Under the United States Constitution, the federal government includes three branches:
the legislative branch, consisting of a bicameral Congress with a House of Representatives and a Senate;
the executive branch, consisting of the President, the Vice President, the Cabinet, and various agencies and other bodies; and,
the judicial branch, consisting of the Supreme Court and the federal appellate and trial courts.
Although the branches of the government are distinct and, in broad terms, equal in power, the legislative branch constrains and checks the power of the executive in important ways, including by exercising oversight powers.
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II. Oversight Processes
Congressional oversight of the executive branch has existed since the earliest days of the United States Congress. Major processes related to congressional oversight include the investigative, impeachment, confirmation, appropriations, authorization, and budget processes.
A. Investigative Process
The Supreme Court has held that the power to investigate is implied in the Constitution’s vesting of legislative powers in Congress. In furtherance of these powers, Congress may compel the disclosure of documents or require the attendance and testimony of witnesses at hearings through the issuance of subpoenas. Failure to comply with a valid subpoena or the provision of false statements to Congress may result in criminal liability. Investigatory hearings and reports published in conjunction with such hearings may receive extensive media attention and result in resignations, firings, or impeachment proceedings.
B. Impeachment Process
The Constitution gives Congress the authority to impeach and remove the President, Vice President, and other federal civil officers after determining that the officers have engaged in treason, bribery, or other high crimes and misdemeanors. While this is a critical tool for holding government officers accountable, it is rarely used, and is considered a political mechanism for checking executive branch authority.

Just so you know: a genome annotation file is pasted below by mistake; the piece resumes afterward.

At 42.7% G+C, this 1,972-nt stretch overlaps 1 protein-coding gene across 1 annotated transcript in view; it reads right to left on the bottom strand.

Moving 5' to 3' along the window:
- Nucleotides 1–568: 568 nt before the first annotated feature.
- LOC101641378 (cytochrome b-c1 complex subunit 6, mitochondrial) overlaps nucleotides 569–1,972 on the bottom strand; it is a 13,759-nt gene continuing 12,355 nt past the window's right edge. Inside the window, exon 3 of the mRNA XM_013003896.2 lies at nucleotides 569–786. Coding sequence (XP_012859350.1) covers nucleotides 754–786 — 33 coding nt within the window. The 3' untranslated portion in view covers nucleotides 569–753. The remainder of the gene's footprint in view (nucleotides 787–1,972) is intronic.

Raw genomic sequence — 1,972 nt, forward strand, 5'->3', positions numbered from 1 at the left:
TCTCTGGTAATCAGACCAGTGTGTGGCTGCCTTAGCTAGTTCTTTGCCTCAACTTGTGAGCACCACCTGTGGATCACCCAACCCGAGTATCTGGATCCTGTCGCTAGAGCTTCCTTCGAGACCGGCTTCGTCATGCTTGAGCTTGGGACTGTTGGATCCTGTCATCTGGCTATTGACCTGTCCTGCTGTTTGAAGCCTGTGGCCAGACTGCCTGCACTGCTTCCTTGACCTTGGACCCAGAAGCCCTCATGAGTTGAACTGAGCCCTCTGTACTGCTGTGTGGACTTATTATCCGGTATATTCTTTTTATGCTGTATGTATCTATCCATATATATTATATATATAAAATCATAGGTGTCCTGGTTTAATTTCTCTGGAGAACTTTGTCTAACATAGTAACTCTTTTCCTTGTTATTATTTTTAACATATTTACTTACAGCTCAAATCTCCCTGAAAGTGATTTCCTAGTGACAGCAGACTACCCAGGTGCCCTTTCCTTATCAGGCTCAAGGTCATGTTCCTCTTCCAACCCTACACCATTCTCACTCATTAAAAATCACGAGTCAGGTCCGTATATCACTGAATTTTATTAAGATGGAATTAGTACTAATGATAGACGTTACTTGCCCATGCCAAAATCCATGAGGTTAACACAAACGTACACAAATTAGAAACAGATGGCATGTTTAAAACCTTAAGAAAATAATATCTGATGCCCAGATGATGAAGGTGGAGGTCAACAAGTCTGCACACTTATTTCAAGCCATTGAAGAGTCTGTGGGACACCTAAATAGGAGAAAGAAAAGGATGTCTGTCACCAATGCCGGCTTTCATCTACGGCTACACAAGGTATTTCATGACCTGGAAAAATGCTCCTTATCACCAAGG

C. Confirmation Process
The Constitution requires Senate confirmation for a number of high-ranking executive branch positions, especially those “exercising significant authority pursuant to the laws of the United States.” This process can be used by senators to provide policy directions to and obtain commitments from nominees seeking confirmation.
D. Appropriations Process
The Constitution requires appropriations measures for general government operations and certain discretionary funding. Appropriations measures may include explicit statutory controls, including language constraining how the funding may be used. Nonstatutory controls also exist where agencies reliant on future appropriations risk receiving less funding and becoming subject to more stringent controls if they ignore the recommendations of Congress.
E. Authorization Process
Authorizing measures are pieces of legislation that establish, continue, or modify an agency, program, or activity on a permanent, annual, or multiyear basis. Such measures may contain statutory controls in the form of explicit directions, as well as nonstatutory controls imposed by committees.
F. Budget Process
Members of Congress can use the budget process to relate program priorities to financial claims on the national budget and incentivize the elimination of less-desirable programs in favor of more-desirable ones.
Civics 101 according to the library of Congress. I'm not sure how this works in Trumpkinland
There ya go. They have oversight. So what does precedence show us? When the Legislative Branch seeks to subpoena and seek testimony from the Executive Branch and the Executive Branch disregards that subpoena, all past Legislative Branch actions have been to seek relief from the Judicial Branch. The left in this case decided to do an end around that precedent and go straight to Impeachment by creating a never used before crime..... "Obstruction of Congress".
Please keep bringing it B/A...... Maybe we can learn more together!!